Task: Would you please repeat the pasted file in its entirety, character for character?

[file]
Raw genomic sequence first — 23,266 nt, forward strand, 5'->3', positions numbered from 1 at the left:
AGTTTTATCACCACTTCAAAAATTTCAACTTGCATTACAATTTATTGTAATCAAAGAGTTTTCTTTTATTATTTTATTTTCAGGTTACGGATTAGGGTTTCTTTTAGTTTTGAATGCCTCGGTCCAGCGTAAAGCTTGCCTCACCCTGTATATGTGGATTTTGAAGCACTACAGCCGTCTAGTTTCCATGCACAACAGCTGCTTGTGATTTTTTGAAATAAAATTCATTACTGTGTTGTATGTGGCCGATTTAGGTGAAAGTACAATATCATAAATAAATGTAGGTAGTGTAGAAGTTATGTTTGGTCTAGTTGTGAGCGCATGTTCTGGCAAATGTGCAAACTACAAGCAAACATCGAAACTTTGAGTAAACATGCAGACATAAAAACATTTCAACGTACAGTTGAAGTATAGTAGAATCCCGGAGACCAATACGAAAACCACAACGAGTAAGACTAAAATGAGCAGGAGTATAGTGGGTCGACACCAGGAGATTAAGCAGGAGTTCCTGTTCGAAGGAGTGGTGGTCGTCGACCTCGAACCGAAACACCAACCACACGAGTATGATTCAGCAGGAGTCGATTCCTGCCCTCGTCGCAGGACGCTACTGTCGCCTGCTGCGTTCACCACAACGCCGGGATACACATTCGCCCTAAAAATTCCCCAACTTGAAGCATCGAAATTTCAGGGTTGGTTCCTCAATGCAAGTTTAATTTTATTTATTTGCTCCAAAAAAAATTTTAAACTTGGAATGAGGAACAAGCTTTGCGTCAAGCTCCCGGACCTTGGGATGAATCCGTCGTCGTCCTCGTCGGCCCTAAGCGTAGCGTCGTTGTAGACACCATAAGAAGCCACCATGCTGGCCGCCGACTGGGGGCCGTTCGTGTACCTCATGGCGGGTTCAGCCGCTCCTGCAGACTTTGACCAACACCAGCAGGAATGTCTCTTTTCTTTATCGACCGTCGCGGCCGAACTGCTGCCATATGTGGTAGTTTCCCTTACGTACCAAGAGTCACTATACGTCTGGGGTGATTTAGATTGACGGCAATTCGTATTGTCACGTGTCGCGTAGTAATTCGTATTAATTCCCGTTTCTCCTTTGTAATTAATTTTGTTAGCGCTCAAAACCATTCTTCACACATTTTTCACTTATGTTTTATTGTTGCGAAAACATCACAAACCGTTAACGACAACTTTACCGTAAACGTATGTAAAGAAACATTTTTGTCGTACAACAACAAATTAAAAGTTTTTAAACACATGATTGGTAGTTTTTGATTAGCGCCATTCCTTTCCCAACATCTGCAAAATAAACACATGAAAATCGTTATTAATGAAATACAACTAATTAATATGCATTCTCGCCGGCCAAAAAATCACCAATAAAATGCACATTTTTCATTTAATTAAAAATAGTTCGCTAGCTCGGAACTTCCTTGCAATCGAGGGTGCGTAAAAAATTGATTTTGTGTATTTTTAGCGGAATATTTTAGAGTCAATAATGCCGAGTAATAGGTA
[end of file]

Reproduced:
Raw genomic sequence first — 23,266 nt, forward strand, 5'->3', positions numbered from 1 at the left:
AGTTTTATCACCACTTCAAAAATTTCAACTTGCATTACAATTTATTGTAATCAAAGAGTTTTCTTTTATTATTTTATTTTCAGGTTACGGATTAGGGTTTCTTTTAGTTTTGAATGCCTCGGTCCAGCGTAAAGCTTGCCTCACCCTGTATATGTGGATTTTGAAGCACTACAGCCGTCTAGTTTCCATGCACAACAGCTGCTTGTGATTTTTTGAAATAAAATTCATTACTGTGTTGTATGTGGCCGATTTAGGTGAAAGTACAATATCATAAATAAATGTAGGTAGTGTAGAAGTTATGTTTGGTCTAGTTGTGAGCGCATGTTCTGGCAAATGTGCAAACTACAAGCAAACATCGAAACTTTGAGTAAACATGCAGACATAAAAACATTTCAACGTACAGTTGAAGTATAGTAGAATCCCGGAGACCAATACGAAAACCACAACGAGTAAGACTAAAATGAGCAGGAGTATAGTGGGTCGACACCAGGAGATTAAGCAGGAGTTCCTGTTCGAAGGAGTGGTGGTCGTCGACCTCGAACCGAAACACCAACCACACGAGTATGATTCAGCAGGAGTCGATTCCTGCCCTCGTCGCAGGACGCTACTGTCGCCTGCTGCGTTCACCACAACGCCGGGATACACATTCGCCCTAAAAATTCCCCAACTTGAAGCATCGAAATTTCAGGGTTGGTTCCTCAATGCAAGTTTAATTTTATTTATTTGCTCCAAAAAAAATTTTAAACTTGGAATGAGGAACAAGCTTTGCGTCAAGCTCCCGGACCTTGGGATGAATCCGTCGTCGTCCTCGTCGGCCCTAAGCGTAGCGTCGTTGTAGACACCATAAGAAGCCACCATGCTGGCCGCCGACTGGGGGCCGTTCGTGTACCTCATGGCGGGTTCAGCCGCTCCTGCAGACTTTGACCAACACCAGCAGGAATGTCTCTTTTCTTTATCGACCGTCGCGGCCGAACTGCTGCCATATGTGGTAGTTTCCCTTACGTACCAAGAGTCACTATACGTCTGGGGTGATTTAGATTGACGGCAATTCGTATTGTCACGTGTCGCGTAGTAATTCGTATTAATTCCCGTTTCTCCTTTGTAATTAATTTTGTTAGCGCTCAAAACCATTCTTCACACATTTTTCACTTATGTTTTATTGTTGCGAAAACATCACAAACCGTTAACGACAACTTTACCGTAAACGTATGTAAAGAAACATTTTTGTCGTACAACAACAAATTAAAAGTTTTTAAACACATGATTGGTAGTTTTTGATTAGCGCCATTCCTTTCCCAACATCTGCAAAATAAACACATGAAAATCGTTATTAATGAAATACAACTAATTAATATGCATTCTCGCCGGCCAAAAAATCACCAATAAAATGCACATTTTTCATTTAATTAAAAATAGTTCGCTAGCTCGGAACTTCCTTGCAATCGAGGGTGCGTAAAAAATTGATTTTGTGTATTTTTAGCGGAATATTTTAGAGTCAATAATGCCGAGTAATAGGTA